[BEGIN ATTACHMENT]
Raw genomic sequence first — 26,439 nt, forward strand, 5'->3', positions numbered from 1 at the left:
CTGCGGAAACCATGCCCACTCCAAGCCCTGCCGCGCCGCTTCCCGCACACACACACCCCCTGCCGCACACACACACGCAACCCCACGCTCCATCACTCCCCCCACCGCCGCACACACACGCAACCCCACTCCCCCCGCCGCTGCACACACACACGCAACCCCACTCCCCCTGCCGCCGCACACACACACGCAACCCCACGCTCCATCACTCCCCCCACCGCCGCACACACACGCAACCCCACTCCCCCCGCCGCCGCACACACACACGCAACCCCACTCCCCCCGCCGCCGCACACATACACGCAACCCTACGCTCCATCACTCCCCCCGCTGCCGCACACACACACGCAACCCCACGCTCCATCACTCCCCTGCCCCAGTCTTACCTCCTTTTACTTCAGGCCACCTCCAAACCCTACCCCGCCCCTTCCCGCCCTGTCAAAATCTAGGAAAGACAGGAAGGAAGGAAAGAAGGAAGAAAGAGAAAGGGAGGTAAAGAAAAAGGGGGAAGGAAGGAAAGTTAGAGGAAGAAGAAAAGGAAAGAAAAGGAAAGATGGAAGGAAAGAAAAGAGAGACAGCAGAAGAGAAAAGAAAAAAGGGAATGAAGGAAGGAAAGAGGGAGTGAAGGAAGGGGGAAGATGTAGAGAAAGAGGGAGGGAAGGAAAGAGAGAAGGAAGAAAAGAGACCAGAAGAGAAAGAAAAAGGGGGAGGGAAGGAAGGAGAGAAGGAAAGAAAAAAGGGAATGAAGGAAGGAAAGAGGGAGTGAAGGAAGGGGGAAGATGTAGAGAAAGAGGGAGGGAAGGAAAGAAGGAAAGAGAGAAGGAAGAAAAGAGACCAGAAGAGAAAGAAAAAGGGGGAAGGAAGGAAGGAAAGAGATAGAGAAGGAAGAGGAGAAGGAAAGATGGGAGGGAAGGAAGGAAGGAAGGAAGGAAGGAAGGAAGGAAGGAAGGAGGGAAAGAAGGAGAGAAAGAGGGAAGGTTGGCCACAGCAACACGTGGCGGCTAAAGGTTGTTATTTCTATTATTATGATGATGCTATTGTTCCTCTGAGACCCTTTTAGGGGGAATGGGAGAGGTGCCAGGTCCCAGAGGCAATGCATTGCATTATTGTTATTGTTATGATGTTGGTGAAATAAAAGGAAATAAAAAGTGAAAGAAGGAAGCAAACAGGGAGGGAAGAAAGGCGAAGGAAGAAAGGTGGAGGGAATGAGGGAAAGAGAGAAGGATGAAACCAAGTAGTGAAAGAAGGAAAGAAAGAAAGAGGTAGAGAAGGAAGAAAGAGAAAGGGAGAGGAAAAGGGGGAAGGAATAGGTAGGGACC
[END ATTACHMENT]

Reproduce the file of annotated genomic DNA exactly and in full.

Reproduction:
Raw genomic sequence first — 26,439 nt, forward strand, 5'->3', positions numbered from 1 at the left:
CTGCGGAAACCATGCCCACTCCAAGCCCTGCCGCGCCGCTTCCCGCACACACACACCCCCTGCCGCACACACACACGCAACCCCACGCTCCATCACTCCCCCCACCGCCGCACACACACGCAACCCCACTCCCCCCGCCGCTGCACACACACACGCAACCCCACTCCCCCTGCCGCCGCACACACACACGCAACCCCACGCTCCATCACTCCCCCCACCGCCGCACACACACGCAACCCCACTCCCCCCGCCGCCGCACACACACACGCAACCCCACTCCCCCCGCCGCCGCACACATACACGCAACCCTACGCTCCATCACTCCCCCCGCTGCCGCACACACACACGCAACCCCACGCTCCATCACTCCCCTGCCCCAGTCTTACCTCCTTTTACTTCAGGCCACCTCCAAACCCTACCCCGCCCCTTCCCGCCCTGTCAAAATCTAGGAAAGACAGGAAGGAAGGAAAGAAGGAAGAAAGAGAAAGGGAGGTAAAGAAAAAGGGGGAAGGAAGGAAAGTTAGAGGAAGAAGAAAAGGAAAGAAAAGGAAAGATGGAAGGAAAGAAAAGAGAGACAGCAGAAGAGAAAAGAAAAAAGGGAATGAAGGAAGGAAAGAGGGAGTGAAGGAAGGGGGAAGATGTAGAGAAAGAGGGAGGGAAGGAAAGAGAGAAGGAAGAAAAGAGACCAGAAGAGAAAGAAAAAGGGGGAGGGAAGGAAGGAGAGAAGGAAAGAAAAAAGGGAATGAAGGAAGGAAAGAGGGAGTGAAGGAAGGGGGAAGATGTAGAGAAAGAGGGAGGGAAGGAAAGAAGGAAAGAGAGAAGGAAGAAAAGAGACCAGAAGAGAAAGAAAAAGGGGGAAGGAAGGAAGGAAAGAGATAGAGAAGGAAGAGGAGAAGGAAAGATGGGAGGGAAGGAAGGAAGGAAGGAAGGAAGGAAGGAAGGAAGGAAGGAGGGAAAGAAGGAGAGAAAGAGGGAAGGTTGGCCACAGCAACACGTGGCGGCTAAAGGTTGTTATTTCTATTATTATGATGATGCTATTGTTCCTCTGAGACCCTTTTAGGGGGAATGGGAGAGGTGCCAGGTCCCAGAGGCAATGCATTGCATTATTGTTATTGTTATGATGTTGGTGAAATAAAAGGAAATAAAAAGTGAAAGAAGGAAGCAAACAGGGAGGGAAGAAAGGCGAAGGAAGAAAGGTGGAGGGAATGAGGGAAAGAGAGAAGGATGAAACCAAGTAGTGAAAGAAGGAAAGAAAGAAAGAGGTAGAGAAGGAAGAAAGAGAAAGGGAGAGGAAAAGGGGGAAGGAATAGGTAGGGACC